ISIS is rapidly losing territory across Syria and Iraq and, as a result, is suffering significant financial setbacks. Yet ISIS remains driven by its goal of establishing a physical caliphate. To acquire the necessary funds to maintain its bloody campaign, ISIS may turn to more traditional methods of terrorist financing, such as external donations, to fill its coffers. The Cipher Brief’s Bennett Seftel spoke with Leslie Ireland, Cipher Brief expert and former assistant secretary of the treasury for intelligence and analysis, to discuss the challenging task of detecting ISIS’ intricate financial system and as well as the continuous threat posed by the group.
The Cipher Brief: With ISIS losing significant territory in Syria and Iraq, where will the group look to procure finances?
Leslie Ireland: I would assume they still have some residual funding from the activities they were able to conduct while they controlled territory. A significant part of their fundraising came from oil revenues, extorting the local populations and exporting antiquities within the territory that they controlled.
We need to be considering that they are looking at alternative sources.
ISIS presented a different challenge for us in the Treasury Department since the group did not really use the traditional route of external fundraising. In fact, I believe that a very small fraction of its funding came from external donors. But with the loss of territory and the loss of the ability to use that territory to generate funds, I would expect ISIS to take a page from other groups, such as al Qaeda and Hezbollah, and turn to external fundraising to acquire some of the funds that they need.
TCB: As ISIS loses territory and access to oil wells, have we seen the group morph into other criminal and illicit networks, such as the drug trade, human smuggling, kidnap for ransom?
Ireland: It is possible. One point to make is that ISIS has been more sophisticated than other terrorist organizations in their use of the internet and the dark web. When you think about all the illicit activities that go on in the dark web, it wouldn’t surprise me if some of that activity that you are talking about turns up there with ISIS.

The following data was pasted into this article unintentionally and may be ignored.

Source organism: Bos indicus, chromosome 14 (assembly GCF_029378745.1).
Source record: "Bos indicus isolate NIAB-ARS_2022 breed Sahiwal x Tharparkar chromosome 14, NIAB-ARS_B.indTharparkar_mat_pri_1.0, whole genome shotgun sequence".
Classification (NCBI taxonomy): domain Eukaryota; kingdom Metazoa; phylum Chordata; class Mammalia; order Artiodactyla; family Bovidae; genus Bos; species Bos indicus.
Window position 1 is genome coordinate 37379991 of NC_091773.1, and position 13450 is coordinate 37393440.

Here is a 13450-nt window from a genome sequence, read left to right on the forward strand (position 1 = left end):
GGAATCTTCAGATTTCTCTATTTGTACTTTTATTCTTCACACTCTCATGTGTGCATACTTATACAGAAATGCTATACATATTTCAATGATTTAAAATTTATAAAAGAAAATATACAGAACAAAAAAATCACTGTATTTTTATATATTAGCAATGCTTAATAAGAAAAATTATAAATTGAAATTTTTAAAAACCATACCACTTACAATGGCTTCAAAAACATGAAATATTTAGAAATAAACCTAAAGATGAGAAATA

TCB: Can we expect that terrorist groups will try to transfer funds via the internet websites such as eBay?
Ireland: They are very savvy electronically, so that is certainly an area that requires watching. It’s not just eBay. Just think about how many financial institutions are moving to digital ways to transfer money. I’m sure the Treasury Department is on top of this.
TCB: Has ISIS used the money lending system known as hawala networks to transfer funds? How difficult are those to trace?
Ireland: When tracking hawala networks, you need to look at it two ways. One is if you’re looking at it from the traditional financial sector point of view. At some point, that money will most likely enter the traditional financial sector, and it is critical to find it when it gets in there. That would be particularly applicable if you are looking at a bank and anti-money laundering operations that it would use to detect that.
The other way you detect it is through traditional intelligence methods. You are looking for human intelligence sources (HUMINT) who can identify who the hawala brokers, known as hawaladers, are. You are looking for their activity in signals intelligence (SIGINT) traffic or certainly other areas of intelligence. From that perspective, it’s a matter of being able to identify where the networks are and then to follow them. Once you can follow them through intelligence, that’s when it can start to lead you back to potential connections to the formal financial sector, and once it gets in there, it’s a little bit easier for the U.S. government to address it.